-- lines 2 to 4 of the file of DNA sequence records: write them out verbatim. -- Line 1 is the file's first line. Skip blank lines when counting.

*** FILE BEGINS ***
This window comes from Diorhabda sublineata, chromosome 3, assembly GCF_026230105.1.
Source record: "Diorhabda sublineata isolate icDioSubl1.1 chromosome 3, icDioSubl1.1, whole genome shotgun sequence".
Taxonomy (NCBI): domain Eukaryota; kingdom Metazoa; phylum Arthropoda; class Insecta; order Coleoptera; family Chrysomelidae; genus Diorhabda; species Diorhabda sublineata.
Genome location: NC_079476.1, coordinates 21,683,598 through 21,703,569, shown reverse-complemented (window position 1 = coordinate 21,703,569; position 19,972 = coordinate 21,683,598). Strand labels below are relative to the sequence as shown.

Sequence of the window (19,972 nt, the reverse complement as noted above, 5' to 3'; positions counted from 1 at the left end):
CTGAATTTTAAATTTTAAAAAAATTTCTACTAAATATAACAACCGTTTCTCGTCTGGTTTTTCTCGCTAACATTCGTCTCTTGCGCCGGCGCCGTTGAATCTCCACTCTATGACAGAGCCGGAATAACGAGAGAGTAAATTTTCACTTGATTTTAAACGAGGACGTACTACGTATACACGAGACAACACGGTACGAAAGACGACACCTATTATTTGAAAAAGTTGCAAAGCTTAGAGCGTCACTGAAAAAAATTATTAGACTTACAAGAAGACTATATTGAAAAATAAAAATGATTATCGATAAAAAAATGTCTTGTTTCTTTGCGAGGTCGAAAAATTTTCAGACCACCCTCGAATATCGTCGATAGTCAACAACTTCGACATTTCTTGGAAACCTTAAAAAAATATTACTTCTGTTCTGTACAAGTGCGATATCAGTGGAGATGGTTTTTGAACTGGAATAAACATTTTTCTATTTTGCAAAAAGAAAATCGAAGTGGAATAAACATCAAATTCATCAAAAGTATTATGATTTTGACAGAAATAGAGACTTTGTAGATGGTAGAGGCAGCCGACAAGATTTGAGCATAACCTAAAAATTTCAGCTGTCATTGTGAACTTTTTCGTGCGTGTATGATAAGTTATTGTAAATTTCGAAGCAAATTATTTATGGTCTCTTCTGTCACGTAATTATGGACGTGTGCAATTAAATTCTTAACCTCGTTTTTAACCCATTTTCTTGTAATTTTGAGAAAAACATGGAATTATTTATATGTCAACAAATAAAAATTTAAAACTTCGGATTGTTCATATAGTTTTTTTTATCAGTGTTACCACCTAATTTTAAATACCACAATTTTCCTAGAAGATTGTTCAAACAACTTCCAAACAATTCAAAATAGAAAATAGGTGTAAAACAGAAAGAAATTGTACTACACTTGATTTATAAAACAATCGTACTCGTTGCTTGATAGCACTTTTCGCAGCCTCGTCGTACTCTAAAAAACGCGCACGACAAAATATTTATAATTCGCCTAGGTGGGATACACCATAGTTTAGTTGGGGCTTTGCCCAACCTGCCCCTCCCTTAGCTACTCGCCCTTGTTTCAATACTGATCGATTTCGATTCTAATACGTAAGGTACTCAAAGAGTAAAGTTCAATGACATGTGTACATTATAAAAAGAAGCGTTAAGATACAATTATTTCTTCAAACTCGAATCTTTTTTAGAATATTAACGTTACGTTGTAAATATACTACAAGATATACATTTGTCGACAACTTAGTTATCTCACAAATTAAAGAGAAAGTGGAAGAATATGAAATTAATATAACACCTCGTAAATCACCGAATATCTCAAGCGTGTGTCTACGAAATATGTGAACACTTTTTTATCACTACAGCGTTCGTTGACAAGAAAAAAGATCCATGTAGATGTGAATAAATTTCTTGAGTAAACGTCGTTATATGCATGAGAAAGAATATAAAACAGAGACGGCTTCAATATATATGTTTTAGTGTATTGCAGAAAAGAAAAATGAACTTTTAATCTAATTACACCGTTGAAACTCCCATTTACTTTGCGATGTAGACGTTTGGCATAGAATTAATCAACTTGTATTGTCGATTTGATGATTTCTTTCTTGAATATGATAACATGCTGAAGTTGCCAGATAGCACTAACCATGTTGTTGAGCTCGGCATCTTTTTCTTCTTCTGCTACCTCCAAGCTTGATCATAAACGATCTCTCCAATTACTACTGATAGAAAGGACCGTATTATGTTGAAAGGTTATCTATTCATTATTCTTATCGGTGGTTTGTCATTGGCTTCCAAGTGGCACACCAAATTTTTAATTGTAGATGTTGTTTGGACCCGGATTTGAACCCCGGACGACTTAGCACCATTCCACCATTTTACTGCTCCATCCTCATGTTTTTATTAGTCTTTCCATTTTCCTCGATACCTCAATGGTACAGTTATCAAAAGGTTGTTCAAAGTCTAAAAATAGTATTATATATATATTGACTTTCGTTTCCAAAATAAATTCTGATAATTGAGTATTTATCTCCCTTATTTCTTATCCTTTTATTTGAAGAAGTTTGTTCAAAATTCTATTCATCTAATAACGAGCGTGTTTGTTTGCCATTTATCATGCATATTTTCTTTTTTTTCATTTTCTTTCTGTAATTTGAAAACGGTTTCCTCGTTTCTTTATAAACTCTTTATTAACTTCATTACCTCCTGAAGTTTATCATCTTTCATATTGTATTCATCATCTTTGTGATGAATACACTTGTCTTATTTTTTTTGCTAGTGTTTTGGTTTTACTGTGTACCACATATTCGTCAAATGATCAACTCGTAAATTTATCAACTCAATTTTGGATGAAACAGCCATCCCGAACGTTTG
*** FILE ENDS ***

Source record: "Diorhabda sublineata isolate icDioSubl1.1 chromosome 3, icDioSubl1.1, whole genome shotgun sequence".
Taxonomy (NCBI): domain Eukaryota; kingdom Metazoa; phylum Arthropoda; class Insecta; order Coleoptera; family Chrysomelidae; genus Diorhabda; species Diorhabda sublineata.
Genome location: NC_079476.1, coordinates 21,683,598 through 21,703,569, shown reverse-complemented (window position 1 = coordinate 21,703,569; position 19,972 = coordinate 21,683,598). Strand labels below are relative to the sequence as shown.